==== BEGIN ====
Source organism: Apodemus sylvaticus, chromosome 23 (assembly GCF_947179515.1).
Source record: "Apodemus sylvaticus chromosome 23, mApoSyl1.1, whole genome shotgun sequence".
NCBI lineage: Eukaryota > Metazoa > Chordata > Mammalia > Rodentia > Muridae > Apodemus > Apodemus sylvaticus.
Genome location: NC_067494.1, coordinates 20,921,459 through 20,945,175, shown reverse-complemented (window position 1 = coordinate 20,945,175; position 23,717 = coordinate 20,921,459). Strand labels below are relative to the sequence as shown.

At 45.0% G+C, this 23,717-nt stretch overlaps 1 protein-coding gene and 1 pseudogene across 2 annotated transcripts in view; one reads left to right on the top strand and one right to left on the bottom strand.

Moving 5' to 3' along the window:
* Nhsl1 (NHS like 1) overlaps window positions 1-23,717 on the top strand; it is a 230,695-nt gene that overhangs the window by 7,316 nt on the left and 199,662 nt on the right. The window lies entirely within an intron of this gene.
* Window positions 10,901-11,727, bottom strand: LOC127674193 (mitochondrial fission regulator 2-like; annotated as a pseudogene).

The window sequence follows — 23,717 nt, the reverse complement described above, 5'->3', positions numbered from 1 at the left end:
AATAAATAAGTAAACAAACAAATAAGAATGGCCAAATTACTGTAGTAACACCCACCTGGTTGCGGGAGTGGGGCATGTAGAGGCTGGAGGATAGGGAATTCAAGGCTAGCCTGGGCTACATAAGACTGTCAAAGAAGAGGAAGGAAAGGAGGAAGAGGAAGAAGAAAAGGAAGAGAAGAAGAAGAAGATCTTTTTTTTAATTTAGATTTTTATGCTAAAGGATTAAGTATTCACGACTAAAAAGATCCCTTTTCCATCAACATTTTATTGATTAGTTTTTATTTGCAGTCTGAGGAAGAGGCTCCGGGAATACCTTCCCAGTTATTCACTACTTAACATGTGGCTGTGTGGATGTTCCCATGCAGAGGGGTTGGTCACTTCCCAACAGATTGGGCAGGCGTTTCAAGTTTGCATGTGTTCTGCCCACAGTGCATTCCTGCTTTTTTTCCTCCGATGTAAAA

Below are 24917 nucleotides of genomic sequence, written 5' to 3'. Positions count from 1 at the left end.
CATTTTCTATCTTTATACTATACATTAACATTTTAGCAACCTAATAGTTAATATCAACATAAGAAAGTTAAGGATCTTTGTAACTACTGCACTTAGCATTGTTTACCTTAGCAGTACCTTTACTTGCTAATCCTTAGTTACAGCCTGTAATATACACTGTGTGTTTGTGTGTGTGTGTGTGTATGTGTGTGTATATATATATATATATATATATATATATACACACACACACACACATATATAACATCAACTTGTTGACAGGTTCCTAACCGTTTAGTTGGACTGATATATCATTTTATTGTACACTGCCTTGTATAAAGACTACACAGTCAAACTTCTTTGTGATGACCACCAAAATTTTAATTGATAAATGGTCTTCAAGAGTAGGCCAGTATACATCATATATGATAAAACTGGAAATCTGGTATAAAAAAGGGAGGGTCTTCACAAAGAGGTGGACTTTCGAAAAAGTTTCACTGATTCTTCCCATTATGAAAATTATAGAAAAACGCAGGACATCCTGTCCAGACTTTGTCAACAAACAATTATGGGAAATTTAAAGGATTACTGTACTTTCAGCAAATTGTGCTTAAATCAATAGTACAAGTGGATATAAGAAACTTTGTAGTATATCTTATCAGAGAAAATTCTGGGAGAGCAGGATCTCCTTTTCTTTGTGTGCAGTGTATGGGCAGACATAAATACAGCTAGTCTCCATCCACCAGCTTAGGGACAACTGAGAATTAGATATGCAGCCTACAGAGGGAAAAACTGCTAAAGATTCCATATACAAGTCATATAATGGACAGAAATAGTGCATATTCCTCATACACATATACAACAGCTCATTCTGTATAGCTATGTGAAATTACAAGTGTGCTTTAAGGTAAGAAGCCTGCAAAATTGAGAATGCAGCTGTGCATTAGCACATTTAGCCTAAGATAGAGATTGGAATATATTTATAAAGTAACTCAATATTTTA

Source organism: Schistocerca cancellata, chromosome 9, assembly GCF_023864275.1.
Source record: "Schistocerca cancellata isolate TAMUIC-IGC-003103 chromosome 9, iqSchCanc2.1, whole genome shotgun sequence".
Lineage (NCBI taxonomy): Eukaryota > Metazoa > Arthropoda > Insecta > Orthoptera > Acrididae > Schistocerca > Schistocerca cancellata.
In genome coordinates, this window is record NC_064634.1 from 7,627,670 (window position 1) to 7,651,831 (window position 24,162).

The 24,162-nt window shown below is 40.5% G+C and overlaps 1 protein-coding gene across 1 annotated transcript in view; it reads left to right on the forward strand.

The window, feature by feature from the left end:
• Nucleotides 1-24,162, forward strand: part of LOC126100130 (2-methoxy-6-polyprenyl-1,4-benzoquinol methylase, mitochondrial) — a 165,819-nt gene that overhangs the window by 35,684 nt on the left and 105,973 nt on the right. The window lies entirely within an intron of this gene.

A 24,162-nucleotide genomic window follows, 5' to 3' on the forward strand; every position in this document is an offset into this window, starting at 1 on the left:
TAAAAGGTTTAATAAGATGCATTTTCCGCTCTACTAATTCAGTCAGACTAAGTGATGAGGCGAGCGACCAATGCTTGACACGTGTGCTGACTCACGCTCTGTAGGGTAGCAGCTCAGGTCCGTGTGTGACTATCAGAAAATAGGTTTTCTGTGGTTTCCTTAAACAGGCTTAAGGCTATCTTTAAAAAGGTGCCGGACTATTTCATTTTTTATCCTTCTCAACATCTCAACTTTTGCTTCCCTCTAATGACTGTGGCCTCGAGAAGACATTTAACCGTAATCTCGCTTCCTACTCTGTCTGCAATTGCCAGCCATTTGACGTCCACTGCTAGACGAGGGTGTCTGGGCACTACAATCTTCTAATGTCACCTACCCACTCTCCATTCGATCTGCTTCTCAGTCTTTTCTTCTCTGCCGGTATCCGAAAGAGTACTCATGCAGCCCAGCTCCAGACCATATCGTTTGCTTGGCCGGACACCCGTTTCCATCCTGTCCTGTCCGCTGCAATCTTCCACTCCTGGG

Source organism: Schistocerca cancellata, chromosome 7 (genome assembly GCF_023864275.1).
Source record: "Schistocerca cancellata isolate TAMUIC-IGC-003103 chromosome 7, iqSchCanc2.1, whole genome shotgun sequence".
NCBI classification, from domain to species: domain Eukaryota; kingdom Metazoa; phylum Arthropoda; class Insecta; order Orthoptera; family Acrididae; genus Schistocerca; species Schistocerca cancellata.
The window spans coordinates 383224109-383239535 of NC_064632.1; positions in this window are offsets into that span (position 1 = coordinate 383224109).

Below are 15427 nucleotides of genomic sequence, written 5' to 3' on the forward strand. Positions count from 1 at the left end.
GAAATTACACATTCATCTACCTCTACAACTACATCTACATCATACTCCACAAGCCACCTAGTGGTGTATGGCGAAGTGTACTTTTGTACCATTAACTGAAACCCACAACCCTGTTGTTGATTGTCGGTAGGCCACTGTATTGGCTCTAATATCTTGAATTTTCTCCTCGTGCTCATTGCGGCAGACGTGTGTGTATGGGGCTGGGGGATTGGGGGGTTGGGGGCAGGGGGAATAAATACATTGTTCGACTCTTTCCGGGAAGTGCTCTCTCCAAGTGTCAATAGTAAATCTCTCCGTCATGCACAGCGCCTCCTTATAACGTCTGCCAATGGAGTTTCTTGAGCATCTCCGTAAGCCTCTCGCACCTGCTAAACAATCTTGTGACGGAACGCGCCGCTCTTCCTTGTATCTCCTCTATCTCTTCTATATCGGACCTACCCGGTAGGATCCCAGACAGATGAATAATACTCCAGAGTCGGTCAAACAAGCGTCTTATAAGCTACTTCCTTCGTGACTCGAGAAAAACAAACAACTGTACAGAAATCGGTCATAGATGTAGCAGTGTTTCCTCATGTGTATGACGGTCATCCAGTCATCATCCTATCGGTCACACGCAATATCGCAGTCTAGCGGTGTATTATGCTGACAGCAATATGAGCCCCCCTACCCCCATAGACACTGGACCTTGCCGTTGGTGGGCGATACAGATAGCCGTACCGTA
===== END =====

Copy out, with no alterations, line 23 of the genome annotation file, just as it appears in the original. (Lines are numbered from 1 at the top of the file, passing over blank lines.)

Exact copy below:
Source record: "Schistocerca cancellata isolate TAMUIC-IGC-003103 chromosome 7, iqSchCanc2.1, whole genome shotgun sequence".